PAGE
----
Stabilization of enzymes by attachment to soluble polymers
Award last edited on: 3/27/02

Sponsored Program
Awarding Agency
Total Award Amount
Award Phase
Solicitation Topic Code

Principal Investigator
J David Rozzell

Company Information

Genetics Institute Inc (AKA: GI)

87 Cambridge Park Drive
Cambridge, MA 02140
   (617) 876-1170
Location: Multiple
Congr. District: 07
County: Middlesex

Phase I

Contract Number: 8460083
Start Date: 00/00/00    Completed: 00/00/00
Phase I year
Phase I Amount
Hypotheses about the stabilization of enzymes by covalent attachmcnt to soluble polymers are to be tested in detail to isolate the effect of multi-point attachment from other factors known to affect enzyme stability including chemical modification, reduced proteolysis, diffusions] effects, and subunit dissociation. Two model enzyme systems have been selected based on criteria which will allow measurement of the effect of multi-point attachment alone. Each enzyme will be covalently attached through its lysine residues to two different activated, soluble polymers. Stability to heat, pH change, and denaturation by urea will be studied as a function ol'the number of points of attachment to the soluble polvnier. The ultimate goal or the research is to develop a geineral procedure for producing exceptionally stable enzymes for a variety of applications.The potential commercial application as described by the awardee: Manufacture of chemicals and pharmaceuticals, food processing, and diagnostics are all industries that will be significantly benefited through the development ot'nicthods for stabilizing enzymes.

Phase II

Contract Number: 8521256
Start Date: 00/00/00    Completed: 00/00/00
Phase II year
Phase II Amount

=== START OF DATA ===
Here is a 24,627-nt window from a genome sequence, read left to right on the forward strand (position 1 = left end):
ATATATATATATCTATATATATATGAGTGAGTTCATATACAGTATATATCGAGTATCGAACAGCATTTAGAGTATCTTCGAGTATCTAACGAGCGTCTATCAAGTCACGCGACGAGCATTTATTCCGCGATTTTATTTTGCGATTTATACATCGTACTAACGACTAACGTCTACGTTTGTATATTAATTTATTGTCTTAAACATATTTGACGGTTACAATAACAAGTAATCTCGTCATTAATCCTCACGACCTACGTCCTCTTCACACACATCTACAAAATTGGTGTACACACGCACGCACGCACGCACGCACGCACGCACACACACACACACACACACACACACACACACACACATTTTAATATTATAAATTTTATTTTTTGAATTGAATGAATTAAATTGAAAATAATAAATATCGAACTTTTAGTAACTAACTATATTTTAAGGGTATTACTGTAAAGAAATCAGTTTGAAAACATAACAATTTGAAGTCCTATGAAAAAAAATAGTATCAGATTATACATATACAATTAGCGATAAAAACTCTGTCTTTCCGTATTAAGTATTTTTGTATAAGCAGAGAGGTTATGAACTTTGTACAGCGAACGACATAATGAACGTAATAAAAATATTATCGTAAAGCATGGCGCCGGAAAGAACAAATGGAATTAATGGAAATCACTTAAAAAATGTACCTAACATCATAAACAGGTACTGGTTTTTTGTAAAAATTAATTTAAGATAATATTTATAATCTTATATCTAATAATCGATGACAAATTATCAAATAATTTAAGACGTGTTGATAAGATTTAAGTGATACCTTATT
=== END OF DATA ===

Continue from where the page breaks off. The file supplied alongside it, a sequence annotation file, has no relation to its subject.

The purpose of the proposed work is directed toward the investigation of stabilization of enzymes by attachment to soluble polymers. Methods for the stabilization of enzymes by multi-point attachment to soluable polymers will be developed, with the emphasis on improving the scope of the technique with respect to the types of chemistry employed, the types of stabilizing molecules used, and the number of different enzymes to which the methods can be applied. The tresyl chloride method developed in Phase I of Small Business Innovation Research (SBIR) will be further examined, using several different hydroxylic polymers and also lower molecular weight diols and polyethylene glycols. Other chemistries to be explored include reactions to produce multi-point attachment through chemically modified lysine residues and through carboxyl groups. Once refined, the methods will be applied to a number of different enzymes. Finally, the techniques will be developed for the production of stabilized, immobilized enzymes. This work is to be funded under Small Business Innovation Research (SBIR)Phase II program. The funds to be granted here will permit Genetics Institute to undertake further research to fully demonstrate the technical feasibility for commercialization under Phase II of the SBIR Program. The technical staff of Genetics Institute has an outstanding track record on enzyme technology, and the success of this project could benefit the food, pharamaceutical and feed industries.